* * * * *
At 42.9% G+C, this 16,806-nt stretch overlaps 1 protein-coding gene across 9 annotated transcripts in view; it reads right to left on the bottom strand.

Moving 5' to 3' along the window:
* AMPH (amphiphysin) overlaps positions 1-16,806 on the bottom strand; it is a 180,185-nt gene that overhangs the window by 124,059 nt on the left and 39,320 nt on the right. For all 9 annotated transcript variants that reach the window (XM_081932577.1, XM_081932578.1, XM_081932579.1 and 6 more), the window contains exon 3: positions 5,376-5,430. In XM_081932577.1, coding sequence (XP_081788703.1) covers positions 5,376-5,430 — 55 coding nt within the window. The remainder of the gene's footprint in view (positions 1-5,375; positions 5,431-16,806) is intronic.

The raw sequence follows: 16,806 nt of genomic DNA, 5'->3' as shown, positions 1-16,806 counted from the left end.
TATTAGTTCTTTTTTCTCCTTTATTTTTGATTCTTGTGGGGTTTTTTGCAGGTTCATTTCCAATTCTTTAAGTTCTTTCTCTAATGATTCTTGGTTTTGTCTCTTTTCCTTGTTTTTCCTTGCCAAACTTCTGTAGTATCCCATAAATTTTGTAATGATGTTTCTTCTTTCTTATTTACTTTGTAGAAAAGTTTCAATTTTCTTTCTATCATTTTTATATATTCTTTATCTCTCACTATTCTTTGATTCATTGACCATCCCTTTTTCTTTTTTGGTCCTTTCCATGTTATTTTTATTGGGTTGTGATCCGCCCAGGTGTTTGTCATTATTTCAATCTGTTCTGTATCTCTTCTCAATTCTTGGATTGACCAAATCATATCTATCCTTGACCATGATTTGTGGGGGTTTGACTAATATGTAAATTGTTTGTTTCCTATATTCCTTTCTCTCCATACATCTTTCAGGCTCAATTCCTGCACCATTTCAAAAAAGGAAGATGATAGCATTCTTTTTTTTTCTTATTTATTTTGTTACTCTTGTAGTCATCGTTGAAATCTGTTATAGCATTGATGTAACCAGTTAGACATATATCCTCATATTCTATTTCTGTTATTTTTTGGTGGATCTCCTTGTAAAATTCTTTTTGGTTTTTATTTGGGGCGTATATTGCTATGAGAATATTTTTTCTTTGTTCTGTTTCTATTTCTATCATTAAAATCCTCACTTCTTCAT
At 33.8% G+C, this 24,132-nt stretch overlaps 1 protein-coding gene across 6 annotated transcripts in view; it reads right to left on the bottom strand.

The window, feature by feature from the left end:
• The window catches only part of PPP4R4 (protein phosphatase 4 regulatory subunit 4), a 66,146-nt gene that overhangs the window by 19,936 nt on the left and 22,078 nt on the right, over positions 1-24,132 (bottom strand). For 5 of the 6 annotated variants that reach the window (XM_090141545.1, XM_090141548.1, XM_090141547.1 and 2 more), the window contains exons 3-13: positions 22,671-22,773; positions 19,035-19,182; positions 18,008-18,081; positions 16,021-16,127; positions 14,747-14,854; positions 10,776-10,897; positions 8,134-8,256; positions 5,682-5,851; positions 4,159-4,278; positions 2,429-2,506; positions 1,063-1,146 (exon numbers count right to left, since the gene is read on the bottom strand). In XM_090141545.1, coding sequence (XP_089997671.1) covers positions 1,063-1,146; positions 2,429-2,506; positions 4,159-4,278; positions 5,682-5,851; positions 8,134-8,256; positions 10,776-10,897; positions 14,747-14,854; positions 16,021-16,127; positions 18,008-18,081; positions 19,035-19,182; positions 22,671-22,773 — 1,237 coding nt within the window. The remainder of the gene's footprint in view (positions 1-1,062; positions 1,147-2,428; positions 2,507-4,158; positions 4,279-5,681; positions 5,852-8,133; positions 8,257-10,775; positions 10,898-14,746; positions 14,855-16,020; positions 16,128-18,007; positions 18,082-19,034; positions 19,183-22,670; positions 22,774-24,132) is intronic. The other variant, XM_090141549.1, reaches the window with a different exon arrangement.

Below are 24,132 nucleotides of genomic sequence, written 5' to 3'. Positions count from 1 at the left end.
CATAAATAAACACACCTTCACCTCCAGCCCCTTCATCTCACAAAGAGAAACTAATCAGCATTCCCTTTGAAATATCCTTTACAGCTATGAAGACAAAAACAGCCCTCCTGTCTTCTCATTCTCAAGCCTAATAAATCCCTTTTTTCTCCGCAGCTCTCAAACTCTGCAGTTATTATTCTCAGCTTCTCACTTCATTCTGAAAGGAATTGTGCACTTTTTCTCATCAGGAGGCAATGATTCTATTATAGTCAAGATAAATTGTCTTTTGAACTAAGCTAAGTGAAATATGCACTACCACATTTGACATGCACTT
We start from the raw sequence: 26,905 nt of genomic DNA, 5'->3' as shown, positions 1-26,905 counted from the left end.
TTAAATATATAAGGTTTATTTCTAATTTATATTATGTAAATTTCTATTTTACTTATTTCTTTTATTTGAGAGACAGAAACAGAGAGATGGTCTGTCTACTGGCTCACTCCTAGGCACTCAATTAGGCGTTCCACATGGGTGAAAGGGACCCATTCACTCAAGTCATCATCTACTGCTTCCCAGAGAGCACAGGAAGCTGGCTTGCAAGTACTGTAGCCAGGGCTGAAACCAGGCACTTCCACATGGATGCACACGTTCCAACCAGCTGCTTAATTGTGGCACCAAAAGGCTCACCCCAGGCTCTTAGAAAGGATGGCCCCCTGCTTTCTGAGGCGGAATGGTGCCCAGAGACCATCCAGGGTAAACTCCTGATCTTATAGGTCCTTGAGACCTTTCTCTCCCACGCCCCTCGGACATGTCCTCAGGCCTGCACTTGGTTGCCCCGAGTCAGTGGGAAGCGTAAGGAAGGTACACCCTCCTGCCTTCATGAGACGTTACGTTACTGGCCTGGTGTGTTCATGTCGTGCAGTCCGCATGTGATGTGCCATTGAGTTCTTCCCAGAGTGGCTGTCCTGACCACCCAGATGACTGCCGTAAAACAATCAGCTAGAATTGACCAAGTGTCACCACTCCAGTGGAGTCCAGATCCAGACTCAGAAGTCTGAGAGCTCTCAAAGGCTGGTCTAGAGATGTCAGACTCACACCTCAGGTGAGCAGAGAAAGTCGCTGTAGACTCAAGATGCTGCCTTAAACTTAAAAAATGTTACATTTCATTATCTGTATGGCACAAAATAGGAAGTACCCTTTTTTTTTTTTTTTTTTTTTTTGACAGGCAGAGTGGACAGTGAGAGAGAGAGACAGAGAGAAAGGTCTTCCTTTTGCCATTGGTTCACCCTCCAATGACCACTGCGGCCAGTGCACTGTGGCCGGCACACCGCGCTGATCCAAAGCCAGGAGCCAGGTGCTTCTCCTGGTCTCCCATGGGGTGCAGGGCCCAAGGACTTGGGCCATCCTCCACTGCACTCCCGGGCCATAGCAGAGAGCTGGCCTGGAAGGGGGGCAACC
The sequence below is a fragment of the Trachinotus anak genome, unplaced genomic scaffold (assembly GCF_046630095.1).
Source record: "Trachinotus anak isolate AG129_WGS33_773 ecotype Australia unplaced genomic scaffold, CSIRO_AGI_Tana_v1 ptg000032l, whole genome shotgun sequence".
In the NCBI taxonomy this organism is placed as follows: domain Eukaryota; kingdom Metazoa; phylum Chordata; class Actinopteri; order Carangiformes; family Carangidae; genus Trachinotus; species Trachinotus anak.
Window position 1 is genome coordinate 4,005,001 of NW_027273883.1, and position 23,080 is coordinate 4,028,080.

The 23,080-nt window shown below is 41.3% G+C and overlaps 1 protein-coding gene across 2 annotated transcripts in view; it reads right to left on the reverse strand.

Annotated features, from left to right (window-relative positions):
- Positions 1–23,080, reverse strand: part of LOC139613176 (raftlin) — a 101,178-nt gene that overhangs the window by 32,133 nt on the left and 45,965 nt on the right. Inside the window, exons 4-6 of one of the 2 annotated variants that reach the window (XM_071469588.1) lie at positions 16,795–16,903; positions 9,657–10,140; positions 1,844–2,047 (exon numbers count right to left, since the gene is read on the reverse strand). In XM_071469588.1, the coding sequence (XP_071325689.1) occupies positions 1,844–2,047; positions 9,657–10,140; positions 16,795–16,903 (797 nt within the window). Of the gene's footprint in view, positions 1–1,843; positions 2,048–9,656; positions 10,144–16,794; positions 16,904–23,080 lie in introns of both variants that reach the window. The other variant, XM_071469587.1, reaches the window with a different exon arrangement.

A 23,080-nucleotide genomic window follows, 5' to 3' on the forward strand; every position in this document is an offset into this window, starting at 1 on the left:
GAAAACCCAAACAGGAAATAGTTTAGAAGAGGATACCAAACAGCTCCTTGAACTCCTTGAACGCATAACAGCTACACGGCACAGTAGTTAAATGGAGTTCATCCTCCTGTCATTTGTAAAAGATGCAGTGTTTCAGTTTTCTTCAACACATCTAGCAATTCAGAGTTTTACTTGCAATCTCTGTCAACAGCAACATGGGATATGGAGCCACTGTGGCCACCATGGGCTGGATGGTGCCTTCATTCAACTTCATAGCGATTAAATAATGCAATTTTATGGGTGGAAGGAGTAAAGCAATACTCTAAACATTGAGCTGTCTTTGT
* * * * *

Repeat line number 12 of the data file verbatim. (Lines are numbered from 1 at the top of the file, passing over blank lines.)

TTAAATATATAAGGTTTATTTCTAATTTATATTATGTAAATTTCTATTTTACTTATTTCTTTTATTTGAGAGACAGAAACAGAGAGATGGTCTGTCTACTGGCTCACTCCTAGGCACTCAATTAGGCGTTCCACATGGGTGAAAGGGACCCATTCACTCAAGTCATCATCTACTGCTTCCCAGAGAGCACAGGAAGCTGGCTTGCAAGTACTGTAGCCAGGGCTGAAACCAGGCACTTCCACATGGATGCACACGTTCCAACCAGCTGCTTAATTGTGGCACCAAAAGGCTCACCCCAGGCTCTTAGAAAGGATGGCCCCCTGCTTTCTGAGGCGGAATGGTGCCCAGAGACCATCCAGGGTAAACTCCTGATCTTATAGGTCCTTGAGACCTTTCTCTCCCACGCCCCTCGGACATGTCCTCAGGCCTGCACTTGGTTGCCCCGAGTCAGTGGGAAGCGTAAGGAAGGTACACCCTCCTGCCTTCATGAGACGTTACGTTACTGGCCTGGTGTGTTCATGTCGTGCAGTCCGCATGTGATGTGCCATTGAGTTCTTCCCAGAGTGGCTGTCCTGACCACCCAGATGACTGCCGTAAAACAATCAGCTAGAATTGACCAAGTGTCACCACTCCAGTGGAGTCCAGATCCAGACTCAGAAGTCTGAGAGCTCTCAAAGGCTGGTCTAGAGATGTCAGACTCACACCTCAGGTGAGCAGAGAAAGTCGCTGTAGACTCAAGATGCTGCCTTAAACTTAAAAAATGTTACATTTCATTATCTGTATGGCACAAAATAGGAAGTACCCTTTTTTTTTTTTTTTTTTTTTTTGACAGGCAGAGTGGACAGTGAGAGAGAGAGACAGAGAGAAAGGTCTTCCTTTTGCCATTGGTTCACCCTCCAATGACCACTGCGGCCAGTGCACTGTGGCCGGCACACCGCGCTGATCCAAAGCCAGGAGCCAGGTGCTTCTCCTGGTCTCCCATGGGGTGCAGGGCCCAAGGACTTGGGCCATCCTCCACTGCACTCCCGGGCCATAGCAGAGAGCTGGCCTGGAAGGGGGGCAACC